quently funded. IRB approval, inclusive of certificate of confi-
dentiality, was completed in August, 2009, and grant funding
was received shortly thereafter. After more than a year of active
work, the researchers were now able to “begin” working on the
project itself. The data-gathering phase officially began in the
winter of 2009-2010, and is still ongoing; at the time of this
writing, more than two-thirds of the proposed interviews have
been completed. However, the balancing acts have continued
throughout the process: teaching schedules, as well as demands
of the university, partner agencies, and research subjects all
present their own challenges. For example, the research plan
(see Table 2) stated that one-third of subjects would be inter-
viewed during Phase 1, shortly after their arrest and prior to
their official entry into the residential treatment program (Phase
2). This required that these individuals be interviewed while
they were still housed at “the hotel,” requiring the researchers
to be available on very short notice for unpredictable amounts
of time, dictated by the timing and number of arrests made, as
well as limitations imposed by jail operational procedures.
Just because the research had been funded by NIH and ap-
proved by the University IRB did not mean that the researchers
had unfettered access. Luckily, they were able to make use of a
connection to the Chief of Wayne County Jails and clear the
path to entry, though relationships with employees inside the
jail itself still had to be developed and managed (Those who
work inside correctional facilities will know how tentative the
relationship to outside agents can be). Gonzalez et al. (2012)
offer indications of widespread incidence of similar challenges
for others involved in collaborative research. In a three-tiered
model, they identify a path toward engagement progressing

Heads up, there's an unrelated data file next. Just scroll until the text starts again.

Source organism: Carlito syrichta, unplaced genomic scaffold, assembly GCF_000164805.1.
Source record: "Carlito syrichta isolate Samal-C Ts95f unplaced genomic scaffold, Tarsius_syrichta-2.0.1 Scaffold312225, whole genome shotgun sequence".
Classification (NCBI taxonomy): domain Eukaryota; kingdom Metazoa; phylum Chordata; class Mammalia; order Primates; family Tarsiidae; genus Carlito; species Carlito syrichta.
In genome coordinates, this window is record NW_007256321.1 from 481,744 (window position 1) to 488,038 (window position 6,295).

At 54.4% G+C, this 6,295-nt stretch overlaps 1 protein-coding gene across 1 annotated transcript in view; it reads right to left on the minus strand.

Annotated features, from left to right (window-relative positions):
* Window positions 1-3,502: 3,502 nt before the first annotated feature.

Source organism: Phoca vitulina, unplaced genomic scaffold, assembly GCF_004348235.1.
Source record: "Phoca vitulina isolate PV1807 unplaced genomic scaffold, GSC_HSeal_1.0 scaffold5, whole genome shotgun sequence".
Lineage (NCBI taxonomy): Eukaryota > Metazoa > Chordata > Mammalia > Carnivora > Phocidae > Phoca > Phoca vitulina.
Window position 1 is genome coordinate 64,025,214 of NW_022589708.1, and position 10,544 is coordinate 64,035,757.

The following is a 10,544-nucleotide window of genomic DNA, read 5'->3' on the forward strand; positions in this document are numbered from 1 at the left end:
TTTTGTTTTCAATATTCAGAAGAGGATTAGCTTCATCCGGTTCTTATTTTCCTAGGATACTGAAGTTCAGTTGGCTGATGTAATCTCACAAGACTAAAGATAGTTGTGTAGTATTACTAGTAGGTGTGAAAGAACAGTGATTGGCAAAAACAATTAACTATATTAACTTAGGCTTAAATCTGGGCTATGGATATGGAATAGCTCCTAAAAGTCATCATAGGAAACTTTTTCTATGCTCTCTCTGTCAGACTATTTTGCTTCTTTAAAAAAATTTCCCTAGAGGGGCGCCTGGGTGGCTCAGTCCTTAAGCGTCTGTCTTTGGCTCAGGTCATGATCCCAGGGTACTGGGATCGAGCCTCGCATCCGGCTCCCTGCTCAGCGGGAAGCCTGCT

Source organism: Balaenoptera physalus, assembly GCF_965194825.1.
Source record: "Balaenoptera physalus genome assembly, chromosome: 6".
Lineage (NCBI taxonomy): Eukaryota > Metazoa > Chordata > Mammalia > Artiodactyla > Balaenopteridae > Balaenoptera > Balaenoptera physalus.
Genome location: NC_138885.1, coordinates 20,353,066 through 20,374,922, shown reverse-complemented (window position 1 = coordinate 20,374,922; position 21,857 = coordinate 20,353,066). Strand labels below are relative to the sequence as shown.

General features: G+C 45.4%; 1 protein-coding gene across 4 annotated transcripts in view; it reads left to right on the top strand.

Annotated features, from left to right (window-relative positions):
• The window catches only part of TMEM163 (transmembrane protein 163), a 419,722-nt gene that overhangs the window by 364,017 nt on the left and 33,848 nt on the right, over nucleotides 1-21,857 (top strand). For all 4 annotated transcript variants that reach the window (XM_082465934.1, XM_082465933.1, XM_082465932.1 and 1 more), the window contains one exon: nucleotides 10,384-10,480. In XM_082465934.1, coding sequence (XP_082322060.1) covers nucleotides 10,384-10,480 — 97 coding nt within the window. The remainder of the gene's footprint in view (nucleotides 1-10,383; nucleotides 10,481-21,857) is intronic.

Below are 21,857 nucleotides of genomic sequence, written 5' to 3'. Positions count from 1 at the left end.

from acceptance (of the partnership and its aims), access (al-
lowing researchers access to premises and resources), and ac-
tive collaboration (equal involvement throughout the research
process). In this case, access to the facility and prisoners within
it were being sought, though various levels of acceptance by
corrections officers led to corresponding various levels of ac-
cess challenges for the researchers. As relationships were built
and managed by the researchers, corrections officers’ resistance
to providing access eroded.
Challenges to achieving Gonzalez et al.’s (2012) theorized
active collaboration persisted, however, with internal contacts
typically cooperating with requests in a professional manner,
but with little urgency, considering researchers’ requests were
added demands upon their already hectic work schedules. Re-
maining embedded and persistently engaged in the community
research setting was a key method for improving relationships
at every step of the research process and advancing research
process that could otherwise have been stalled at any of the
many roadblocks emerging before the researchers.
Internal communication and organizational issues at partner
Table 2.
Phases of study matched to phases of progr am.
Phase 1: Intake P has e 2:
Transitional housing Phase 3: Recovery or
reintegra tion Phase X:
Exited program
Sample size (project ed) 30 30 30 10
Sample re cruitment Upon official intake t o F S In FS for 1 year Out of FS for 1 year
(graduates) Dismissed from FS
Focus of interviews Street networks and
routines, previous t o intake
Treatment networks and
routines, while in
residential setting
Recovery networks and
routines, living
independently in community
Networks and routine s , out
of treatment, drug-using
or not
1) Ethnographic int erviews;
social networks;
socio-spatial contexts
2) Econom ic profiles
1) Ethnographic int erviews;
social networks;
socio-spatia l contexts
2) Econom ic profiles